In the lower extremities, flexion contractures occur at the knee and hip. Painful ambulation can lead to increased sitting, which in turn leads to increased flexion contracture, deconditioning, weakness, atrophy, and osteoporosis. Hip flexion contractures in children occur with internal rotation and adduction, compared with adults who tend to develop external rotation and abduction. Prone lying greater than 20 minutes per day with the hips and knees extended and feet off the edge of the bed can help prevent these contractures. Other strategies include strengthening of the hip extensors, external rotators, abductors, and quadriceps, along with ROM exercises to stretch the hip flexors, internal rotators, adductors, and hamstrings. Hip extensors can be strengthened through swimming, aquatic therapy, and bicycling. Encouraging upright posture and ambulation, using a stander as necessary, is also helpful. Hip development may be assisted by the use of a stander; a prone stander can strengthen neck and hip extensors, while a supine stander maintains the knees in extension and allows upright weight-bearing.

The knee is the most commonly affected joint in JIA; early involvement of the knee can cause quadriceps weakness that may not resolve. Knee contractures can lead to other joint contractures and further gait abnormalities. Bony overgrowth with resultant leg-length discrepancies (LLDs) is often seen. The knee can be maintained in extension using resting splints such as knee immobilizers and alternating legs every night as needed to increase comfort and compliance. Dynamic splinting using an adjustable knee joint can be used to improve ROM and limit excessive flexion and valgus tendency. Because forced extension of the knee with a contracture can exacerbate posterior subluxation, caution must be exercised in using bracing and splinting. Active quadriceps strengthening should be done post brace removal and also maintained with knee extension exercise or isometric exercises if too painful. Kicking, bicycling, and walking can also strengthen weak quadriceps muscles.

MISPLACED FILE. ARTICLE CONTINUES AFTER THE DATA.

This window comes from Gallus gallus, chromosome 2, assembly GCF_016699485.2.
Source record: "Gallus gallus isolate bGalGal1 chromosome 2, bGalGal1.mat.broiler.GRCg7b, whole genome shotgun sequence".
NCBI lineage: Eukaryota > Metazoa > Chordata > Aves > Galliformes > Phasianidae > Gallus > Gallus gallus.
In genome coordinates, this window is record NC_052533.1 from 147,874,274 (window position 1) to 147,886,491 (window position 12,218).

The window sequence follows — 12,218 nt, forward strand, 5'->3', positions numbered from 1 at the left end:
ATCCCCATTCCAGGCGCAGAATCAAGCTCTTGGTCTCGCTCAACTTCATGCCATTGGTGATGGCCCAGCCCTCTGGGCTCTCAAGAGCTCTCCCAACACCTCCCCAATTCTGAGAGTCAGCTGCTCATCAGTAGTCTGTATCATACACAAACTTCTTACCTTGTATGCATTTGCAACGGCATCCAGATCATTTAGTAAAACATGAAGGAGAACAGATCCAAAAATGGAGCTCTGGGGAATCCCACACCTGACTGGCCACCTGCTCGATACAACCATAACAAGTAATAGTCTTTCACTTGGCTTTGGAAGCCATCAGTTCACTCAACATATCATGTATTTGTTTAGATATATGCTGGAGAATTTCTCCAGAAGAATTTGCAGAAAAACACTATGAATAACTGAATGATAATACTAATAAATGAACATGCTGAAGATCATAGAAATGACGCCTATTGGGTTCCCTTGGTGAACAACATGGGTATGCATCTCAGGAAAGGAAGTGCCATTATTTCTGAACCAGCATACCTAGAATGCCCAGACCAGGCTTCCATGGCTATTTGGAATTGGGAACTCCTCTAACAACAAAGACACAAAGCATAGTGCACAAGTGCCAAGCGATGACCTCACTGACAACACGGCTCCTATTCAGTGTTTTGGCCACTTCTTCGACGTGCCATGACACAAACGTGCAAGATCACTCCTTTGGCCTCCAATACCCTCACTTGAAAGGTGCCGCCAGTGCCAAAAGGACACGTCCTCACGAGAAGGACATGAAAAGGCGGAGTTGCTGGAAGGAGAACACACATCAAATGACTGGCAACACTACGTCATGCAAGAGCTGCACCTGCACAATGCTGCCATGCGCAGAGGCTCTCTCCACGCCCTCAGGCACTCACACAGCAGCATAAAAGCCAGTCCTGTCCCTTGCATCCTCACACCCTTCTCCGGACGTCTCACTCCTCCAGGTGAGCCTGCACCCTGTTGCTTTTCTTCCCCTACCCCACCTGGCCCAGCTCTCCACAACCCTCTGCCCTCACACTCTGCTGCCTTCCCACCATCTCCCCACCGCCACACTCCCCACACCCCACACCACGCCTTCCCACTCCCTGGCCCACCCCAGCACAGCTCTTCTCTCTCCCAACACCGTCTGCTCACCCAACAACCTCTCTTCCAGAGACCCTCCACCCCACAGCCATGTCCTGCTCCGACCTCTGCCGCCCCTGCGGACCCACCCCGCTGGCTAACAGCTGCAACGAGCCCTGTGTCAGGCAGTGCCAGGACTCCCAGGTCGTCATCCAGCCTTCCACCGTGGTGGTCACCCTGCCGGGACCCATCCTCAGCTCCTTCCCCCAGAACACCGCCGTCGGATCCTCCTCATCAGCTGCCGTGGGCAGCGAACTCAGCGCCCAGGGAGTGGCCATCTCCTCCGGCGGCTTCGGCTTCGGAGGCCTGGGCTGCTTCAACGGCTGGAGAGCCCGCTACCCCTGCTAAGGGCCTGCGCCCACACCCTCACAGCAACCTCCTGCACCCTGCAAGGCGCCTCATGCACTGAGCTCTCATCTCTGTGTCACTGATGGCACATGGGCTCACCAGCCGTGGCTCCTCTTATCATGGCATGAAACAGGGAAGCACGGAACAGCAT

Multiple foot deformities can occur in JIA, including claw toe, valgus or varus hindfoot, and ankle plantarflexion contracture deformities. The mid-foot is frequently affected, and can be quite painful and difficult to treat. Tenosynovitis that is difficult to discern from joint disease may occur. Molded foot orthoses can be used to reduce pain at the metatarsal heads and heels with weight-bearing. A University of California at Berkeley orthosis can prevent or control varus and valgus deformities. A posterior leaf-spring ankle foot orthosis (AFO) or nighttime resting splint may be helpful to reduce loss of ankle dorsiflexion range and control varus and valgus. Ankle rotation exercises, balancing exercises, and raising the heel on a step can strengthen ankle muscles. Footwear should be comfortable and accommodate any foot deformities. High heels should generally be avoided, as they can help develop plantarflexion contractures and add to foot deformities. Flip-flops should also be avoided secondary to their lack of adequate support.

Inflammation causing bony overgrowth at the distal femur can cause a true LLD, leading to pelvic asymmetry and scoliosis. The increased blood flow from inflammation may alternatively cause early epiphyseal closure and overall limb shortening.